Two other measures have not made very much impact on the minds of people, perhaps because of a delayed announcement of some of the Budget proposals through the media. I am sure that they will be acknowledged by the community when some of the details unfold. I refer particularly to hostel type accommodation for aged persons. In this area it is proposed to double the personal care subsidy, from $5 to $10. This applies to persons over the age of 80 years who are in nonprofit hostel accommodation. Approximately half the people in these institutions are over the age of 80 years. The second proposal relates to aged persons homes. This is perhaps the most magnificent social welfare proposal in the Budget. As I have moved throughout the community and as organisations have contacted me I have established firmly in my mind that this hostel type accommodation has been in short supply in many States. The opportunity is now given to institutions which are already established and functioning with this type of accommodation to match running costs a little easier, because there will be a rise in the pension as we have already noted. There will be a rise in supplementary assistance. Now there is an opportunity to offer an increase in capital support.
The new provisions will give support for a 3-year period to organisations which are already eligible under the Aged Persons Homes Act. I understand that there are some 7,500 beds in this category in Australia at present. Organisations which are willing to build will be granted the cost of 2 hostel beds for every one unsubsidised bed which they hold at present or one bed for 2 beds where the hostel was previously built under the Aged Persons Homes Act on a $1 for $1 basis. There is a condition which is important and that is that the beds are to be allocated without donation and to persons with the greatest need. This is another gap which I feel is being filled through this present Budget. These institutions are being given the opportunity to expand to 3 times their present size under this new provision without an outlay of capital. At this stage surely this is the best way in which we can treble the amount of hostel type accommodation which is available for the aged people in Australia. The cost of the measures in relation to nursing homes, home nursing and aged persons homes which I have mentioned is estimated at $ 16.9m for this year and $43 .9m in a full year.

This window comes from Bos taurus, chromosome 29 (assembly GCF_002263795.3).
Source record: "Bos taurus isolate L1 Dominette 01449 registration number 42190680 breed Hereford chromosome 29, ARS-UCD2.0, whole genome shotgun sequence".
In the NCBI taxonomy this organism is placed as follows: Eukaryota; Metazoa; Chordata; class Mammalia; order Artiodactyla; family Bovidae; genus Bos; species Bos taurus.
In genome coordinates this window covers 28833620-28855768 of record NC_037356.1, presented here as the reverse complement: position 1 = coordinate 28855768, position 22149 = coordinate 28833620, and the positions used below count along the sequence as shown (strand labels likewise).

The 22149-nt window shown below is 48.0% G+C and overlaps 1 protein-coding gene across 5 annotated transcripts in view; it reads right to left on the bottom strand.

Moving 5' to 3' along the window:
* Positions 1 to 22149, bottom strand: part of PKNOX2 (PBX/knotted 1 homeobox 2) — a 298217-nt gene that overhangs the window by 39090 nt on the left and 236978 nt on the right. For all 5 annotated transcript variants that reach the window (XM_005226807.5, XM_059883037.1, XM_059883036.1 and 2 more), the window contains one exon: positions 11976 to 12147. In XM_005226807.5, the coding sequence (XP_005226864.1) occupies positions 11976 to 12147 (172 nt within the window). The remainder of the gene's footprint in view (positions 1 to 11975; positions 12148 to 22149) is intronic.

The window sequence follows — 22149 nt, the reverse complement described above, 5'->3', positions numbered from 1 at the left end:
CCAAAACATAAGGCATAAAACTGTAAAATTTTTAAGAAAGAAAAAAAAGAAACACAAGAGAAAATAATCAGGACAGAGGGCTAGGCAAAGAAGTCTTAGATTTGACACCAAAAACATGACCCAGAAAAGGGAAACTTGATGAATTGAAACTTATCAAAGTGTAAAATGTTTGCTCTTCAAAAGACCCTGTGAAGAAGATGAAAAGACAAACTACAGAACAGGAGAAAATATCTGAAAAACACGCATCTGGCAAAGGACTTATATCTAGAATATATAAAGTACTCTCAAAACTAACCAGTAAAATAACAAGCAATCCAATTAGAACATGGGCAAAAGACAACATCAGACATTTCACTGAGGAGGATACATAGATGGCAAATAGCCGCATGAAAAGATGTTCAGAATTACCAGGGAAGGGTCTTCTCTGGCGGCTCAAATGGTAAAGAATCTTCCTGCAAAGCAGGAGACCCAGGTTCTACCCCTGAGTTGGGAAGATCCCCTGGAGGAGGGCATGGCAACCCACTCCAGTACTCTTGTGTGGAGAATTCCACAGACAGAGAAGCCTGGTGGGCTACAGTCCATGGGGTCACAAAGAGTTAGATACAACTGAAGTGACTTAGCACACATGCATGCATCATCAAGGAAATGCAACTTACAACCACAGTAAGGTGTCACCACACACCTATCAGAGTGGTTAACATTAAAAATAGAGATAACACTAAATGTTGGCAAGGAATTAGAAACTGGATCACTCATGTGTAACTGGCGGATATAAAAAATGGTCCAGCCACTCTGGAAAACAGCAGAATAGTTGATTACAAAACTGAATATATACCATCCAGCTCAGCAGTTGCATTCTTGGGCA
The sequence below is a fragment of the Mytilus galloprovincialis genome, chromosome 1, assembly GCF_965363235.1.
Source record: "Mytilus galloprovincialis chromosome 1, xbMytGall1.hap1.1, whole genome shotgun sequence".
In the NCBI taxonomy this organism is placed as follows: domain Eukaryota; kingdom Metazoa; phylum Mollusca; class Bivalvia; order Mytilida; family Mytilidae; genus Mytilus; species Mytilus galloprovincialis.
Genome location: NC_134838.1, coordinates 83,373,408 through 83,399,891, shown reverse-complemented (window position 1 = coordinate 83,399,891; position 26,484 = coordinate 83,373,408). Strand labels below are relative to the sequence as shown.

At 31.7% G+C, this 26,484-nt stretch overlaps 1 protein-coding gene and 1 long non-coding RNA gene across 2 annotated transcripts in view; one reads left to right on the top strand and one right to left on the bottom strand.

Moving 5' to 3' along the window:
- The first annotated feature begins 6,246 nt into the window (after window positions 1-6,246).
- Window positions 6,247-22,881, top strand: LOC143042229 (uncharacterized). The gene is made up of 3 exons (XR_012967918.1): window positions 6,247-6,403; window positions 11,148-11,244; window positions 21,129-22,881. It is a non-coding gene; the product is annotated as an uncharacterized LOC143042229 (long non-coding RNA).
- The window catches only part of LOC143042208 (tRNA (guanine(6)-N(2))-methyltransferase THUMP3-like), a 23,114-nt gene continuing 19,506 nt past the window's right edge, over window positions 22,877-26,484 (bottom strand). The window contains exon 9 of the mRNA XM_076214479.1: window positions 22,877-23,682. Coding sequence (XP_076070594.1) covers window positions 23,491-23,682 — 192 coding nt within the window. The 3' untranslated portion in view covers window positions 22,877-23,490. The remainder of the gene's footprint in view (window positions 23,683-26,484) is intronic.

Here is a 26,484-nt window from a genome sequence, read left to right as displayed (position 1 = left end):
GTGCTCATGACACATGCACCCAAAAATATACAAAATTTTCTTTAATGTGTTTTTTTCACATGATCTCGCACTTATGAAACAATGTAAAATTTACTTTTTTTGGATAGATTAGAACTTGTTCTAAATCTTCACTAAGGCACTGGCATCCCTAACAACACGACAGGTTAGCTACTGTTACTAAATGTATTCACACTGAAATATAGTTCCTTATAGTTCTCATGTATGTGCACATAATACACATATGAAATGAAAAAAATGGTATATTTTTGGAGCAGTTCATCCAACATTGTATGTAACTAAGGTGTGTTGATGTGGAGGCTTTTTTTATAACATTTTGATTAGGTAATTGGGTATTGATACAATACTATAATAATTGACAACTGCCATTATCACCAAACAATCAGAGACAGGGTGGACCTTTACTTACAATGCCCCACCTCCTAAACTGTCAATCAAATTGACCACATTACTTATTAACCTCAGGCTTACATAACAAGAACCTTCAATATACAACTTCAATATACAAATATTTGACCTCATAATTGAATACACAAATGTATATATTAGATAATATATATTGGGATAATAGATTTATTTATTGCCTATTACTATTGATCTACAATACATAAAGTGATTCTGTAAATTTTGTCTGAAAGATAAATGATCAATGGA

In all these instances I have quoted figures. But 1 do not think that we are simply talking about money. I rather think that we are talking about measures which are very close to the people of Australia. They have been provided in a responsible way by departments which have had responsible reviews undertaken. They have worked closely with those organisations in the community which are conducting many of our social services. In this year’s Budget we have established a programme of assistance which will be an enrichment to the aged and- sick in our community. It will be of great benefit to us in matters of social concern. This is a Budget with many aspects. It is a Budget on which the Government could well go to the people of Australia. It is acknowledged that there will be honourable senators on the other side of this chamber who hold other views about how a Budget should be constructed at this time. But I do not feel that this Government needs to make any apology for the priorities which it has established. In economic terms it has provided an expansionary Budget. In sensitive terms it has provided many new initiatives in social welfare and health proposals. Other honourable senators will talk of many of the expansions in our education programme and many of the decisions taken with the regard to the defence priorities of Australia, national development projects, communications systems which we are developing and all those other things which are part of a great national programme. I feel that this is a Budget well suited for an approach to the people of Australia because it shows responsible economic understanding and personal priorities in matters of welfare and all those other things which the people of Australia have demanded from governments for so many years in the past. I commend the Budget to honourable senators.
Debate (on motion by Senator DrakeBrockman) adjourned.
Motion (by Senator Drake-Brockman) proposed:
That the Senate do now adjourn.